YUMA PROVING GROUND, Ariz: The October test flight of the Army’s Precision Strike Missile flew just over 499km, or 310 miles, before the service lost contact with it, according to Army Futures Command’s top general.
“We say 499-plus — we lost telemetry at 499.2 [km],” Gen. Mike Murray, commanding general of Futures Command, said Tuesday at the Project Convergence media day. “So we’re confident we get past 499 and probably further if we hadn’t lost telemetry.”
The flight of the Lockheed Martin-made weapon, called PrSM, beyond the 499km (310-mile) threshold would be significant because it breaks a previously restricted distance barrier set by the now-expired Intermediate-Range Nuclear Forces (INF) treaty.
Murray’s specificity also clarifies some confusion surrounding the test results last month. Ahead of the Oct. 13 flight test, a Lockheed Martin executive in October described the test as a max-range test, suggesting 499km was the goal, but afterward the company would only say that the “successful” test saw the PrSM missile fly beyond 400km, a new flight record at the time. The missile was fired from Vandenberg Space Force Base in California out into the Pacific Ocean.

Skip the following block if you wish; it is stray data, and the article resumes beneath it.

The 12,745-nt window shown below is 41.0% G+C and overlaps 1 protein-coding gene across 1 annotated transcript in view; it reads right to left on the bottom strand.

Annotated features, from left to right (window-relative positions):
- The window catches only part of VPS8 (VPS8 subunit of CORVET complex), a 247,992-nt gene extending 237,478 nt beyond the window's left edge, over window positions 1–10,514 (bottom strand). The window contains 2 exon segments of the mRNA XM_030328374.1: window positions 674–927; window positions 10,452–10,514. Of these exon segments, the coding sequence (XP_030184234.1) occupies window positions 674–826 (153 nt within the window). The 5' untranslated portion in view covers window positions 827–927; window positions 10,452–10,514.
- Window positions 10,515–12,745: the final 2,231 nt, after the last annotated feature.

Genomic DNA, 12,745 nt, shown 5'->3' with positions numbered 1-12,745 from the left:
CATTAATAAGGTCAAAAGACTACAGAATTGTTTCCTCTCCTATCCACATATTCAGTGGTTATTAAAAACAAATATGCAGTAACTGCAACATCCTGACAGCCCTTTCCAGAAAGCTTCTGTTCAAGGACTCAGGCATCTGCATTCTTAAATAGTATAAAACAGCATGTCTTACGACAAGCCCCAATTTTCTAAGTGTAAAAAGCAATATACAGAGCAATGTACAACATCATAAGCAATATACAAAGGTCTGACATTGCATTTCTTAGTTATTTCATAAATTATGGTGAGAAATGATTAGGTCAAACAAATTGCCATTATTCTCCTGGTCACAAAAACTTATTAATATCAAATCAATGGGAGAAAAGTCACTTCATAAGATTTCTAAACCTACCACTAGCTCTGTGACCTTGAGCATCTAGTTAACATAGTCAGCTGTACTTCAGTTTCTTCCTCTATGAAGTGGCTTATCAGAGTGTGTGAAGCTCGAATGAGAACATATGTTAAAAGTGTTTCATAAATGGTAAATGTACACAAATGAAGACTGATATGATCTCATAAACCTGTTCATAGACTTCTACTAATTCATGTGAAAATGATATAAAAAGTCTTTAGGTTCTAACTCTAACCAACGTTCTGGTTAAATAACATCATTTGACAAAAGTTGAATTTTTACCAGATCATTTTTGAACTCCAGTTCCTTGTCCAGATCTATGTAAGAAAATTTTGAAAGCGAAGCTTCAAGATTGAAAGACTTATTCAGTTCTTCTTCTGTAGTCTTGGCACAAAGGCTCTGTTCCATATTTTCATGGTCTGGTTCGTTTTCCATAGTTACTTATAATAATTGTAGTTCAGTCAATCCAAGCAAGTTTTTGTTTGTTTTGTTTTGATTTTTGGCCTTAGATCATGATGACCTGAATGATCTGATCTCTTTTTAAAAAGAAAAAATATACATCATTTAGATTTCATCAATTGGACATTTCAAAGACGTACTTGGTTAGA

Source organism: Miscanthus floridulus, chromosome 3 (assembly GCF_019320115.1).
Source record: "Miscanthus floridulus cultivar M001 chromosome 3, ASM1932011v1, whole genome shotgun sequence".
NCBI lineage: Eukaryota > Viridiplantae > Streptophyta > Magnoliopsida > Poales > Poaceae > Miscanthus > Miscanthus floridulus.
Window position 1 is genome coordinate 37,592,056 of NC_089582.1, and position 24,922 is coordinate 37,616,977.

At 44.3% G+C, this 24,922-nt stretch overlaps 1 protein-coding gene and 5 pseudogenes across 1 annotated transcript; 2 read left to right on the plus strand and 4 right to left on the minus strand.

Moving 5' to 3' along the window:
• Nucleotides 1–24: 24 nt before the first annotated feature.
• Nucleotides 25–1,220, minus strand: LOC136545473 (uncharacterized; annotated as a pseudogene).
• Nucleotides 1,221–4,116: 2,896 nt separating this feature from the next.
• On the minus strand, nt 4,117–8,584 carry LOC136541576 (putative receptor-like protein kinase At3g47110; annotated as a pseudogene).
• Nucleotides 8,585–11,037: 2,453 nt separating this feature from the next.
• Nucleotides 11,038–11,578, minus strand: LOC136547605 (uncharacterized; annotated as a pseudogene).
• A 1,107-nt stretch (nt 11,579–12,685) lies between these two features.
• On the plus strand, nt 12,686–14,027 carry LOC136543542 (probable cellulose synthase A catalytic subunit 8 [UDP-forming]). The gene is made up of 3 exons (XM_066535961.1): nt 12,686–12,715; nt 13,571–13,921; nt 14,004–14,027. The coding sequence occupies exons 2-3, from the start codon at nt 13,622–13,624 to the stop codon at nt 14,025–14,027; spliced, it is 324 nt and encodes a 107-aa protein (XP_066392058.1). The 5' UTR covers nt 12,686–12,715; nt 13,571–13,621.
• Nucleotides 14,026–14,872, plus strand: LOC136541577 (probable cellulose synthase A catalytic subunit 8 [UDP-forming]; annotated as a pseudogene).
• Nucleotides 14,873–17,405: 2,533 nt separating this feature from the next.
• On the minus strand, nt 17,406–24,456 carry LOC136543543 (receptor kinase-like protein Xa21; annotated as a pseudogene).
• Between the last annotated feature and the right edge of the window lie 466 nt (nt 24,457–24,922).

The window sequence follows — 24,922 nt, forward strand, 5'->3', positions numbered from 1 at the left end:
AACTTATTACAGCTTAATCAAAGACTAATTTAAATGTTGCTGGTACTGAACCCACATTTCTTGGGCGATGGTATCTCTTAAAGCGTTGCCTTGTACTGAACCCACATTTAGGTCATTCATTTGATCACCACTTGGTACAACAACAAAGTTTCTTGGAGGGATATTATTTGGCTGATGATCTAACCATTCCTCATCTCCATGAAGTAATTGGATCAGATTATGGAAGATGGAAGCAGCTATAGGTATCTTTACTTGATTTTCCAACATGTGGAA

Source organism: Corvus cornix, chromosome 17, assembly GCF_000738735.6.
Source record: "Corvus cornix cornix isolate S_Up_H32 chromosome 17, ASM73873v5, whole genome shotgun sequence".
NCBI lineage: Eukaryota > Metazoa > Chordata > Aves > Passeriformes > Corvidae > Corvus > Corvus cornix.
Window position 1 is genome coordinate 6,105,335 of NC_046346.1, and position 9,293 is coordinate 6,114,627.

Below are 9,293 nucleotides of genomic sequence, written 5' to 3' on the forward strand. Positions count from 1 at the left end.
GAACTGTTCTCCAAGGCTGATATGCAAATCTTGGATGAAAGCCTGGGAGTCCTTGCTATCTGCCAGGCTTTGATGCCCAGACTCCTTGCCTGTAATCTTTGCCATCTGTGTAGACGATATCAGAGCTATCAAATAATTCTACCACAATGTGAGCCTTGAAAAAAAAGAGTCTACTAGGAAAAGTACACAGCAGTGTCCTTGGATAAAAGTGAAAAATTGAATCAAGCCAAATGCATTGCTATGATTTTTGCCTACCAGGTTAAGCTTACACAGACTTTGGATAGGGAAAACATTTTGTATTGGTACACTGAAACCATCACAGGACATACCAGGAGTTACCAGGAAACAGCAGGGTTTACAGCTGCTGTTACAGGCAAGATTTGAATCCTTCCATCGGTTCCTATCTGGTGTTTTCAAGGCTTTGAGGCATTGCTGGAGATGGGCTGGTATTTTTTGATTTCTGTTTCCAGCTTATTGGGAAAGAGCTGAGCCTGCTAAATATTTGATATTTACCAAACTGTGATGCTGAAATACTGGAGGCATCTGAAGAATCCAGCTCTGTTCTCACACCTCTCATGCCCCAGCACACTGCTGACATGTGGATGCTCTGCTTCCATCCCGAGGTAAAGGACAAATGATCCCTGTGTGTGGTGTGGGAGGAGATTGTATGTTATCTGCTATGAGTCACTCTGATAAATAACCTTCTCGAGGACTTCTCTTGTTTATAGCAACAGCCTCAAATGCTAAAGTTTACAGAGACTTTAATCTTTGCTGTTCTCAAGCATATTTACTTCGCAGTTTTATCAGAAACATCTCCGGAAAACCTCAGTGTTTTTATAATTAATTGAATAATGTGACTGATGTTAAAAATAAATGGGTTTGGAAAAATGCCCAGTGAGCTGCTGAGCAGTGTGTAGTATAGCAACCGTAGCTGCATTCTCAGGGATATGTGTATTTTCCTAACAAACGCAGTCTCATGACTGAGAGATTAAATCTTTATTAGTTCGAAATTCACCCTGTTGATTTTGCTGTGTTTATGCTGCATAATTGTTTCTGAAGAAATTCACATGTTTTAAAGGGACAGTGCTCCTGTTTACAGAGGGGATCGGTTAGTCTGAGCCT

The Precision Strike Missile is part of the Army’s Long-Range Precision Fires portfolio, the service’s top modernization priority. The missile is supposed to replace the service’s Cold War-era Army Tactical Missile System, which has a maximum range of 300km, or 186 miles. The program is scheduled for fielding in fiscal 2023 with the delivery around 20 missiles.
The PrSM program is led by the Long Range Precision Fires Cross-Functional team and Program Executive Office Missiles and Space. Spokespeople for PEO Missiles and Space and Lockheed Martin confirmed the details of the flight test but declined to comment further.
PrSM participated at Project Convergence 21, including the launch of two missiles from the same High Mobility Artillery Rocket System launcher. Murray told reporters during a roundtable that the Project Convergence PrSM flights didn’t stress the missile’s max ranges because of “range limitations” at Yuma Proving Ground, Murray said.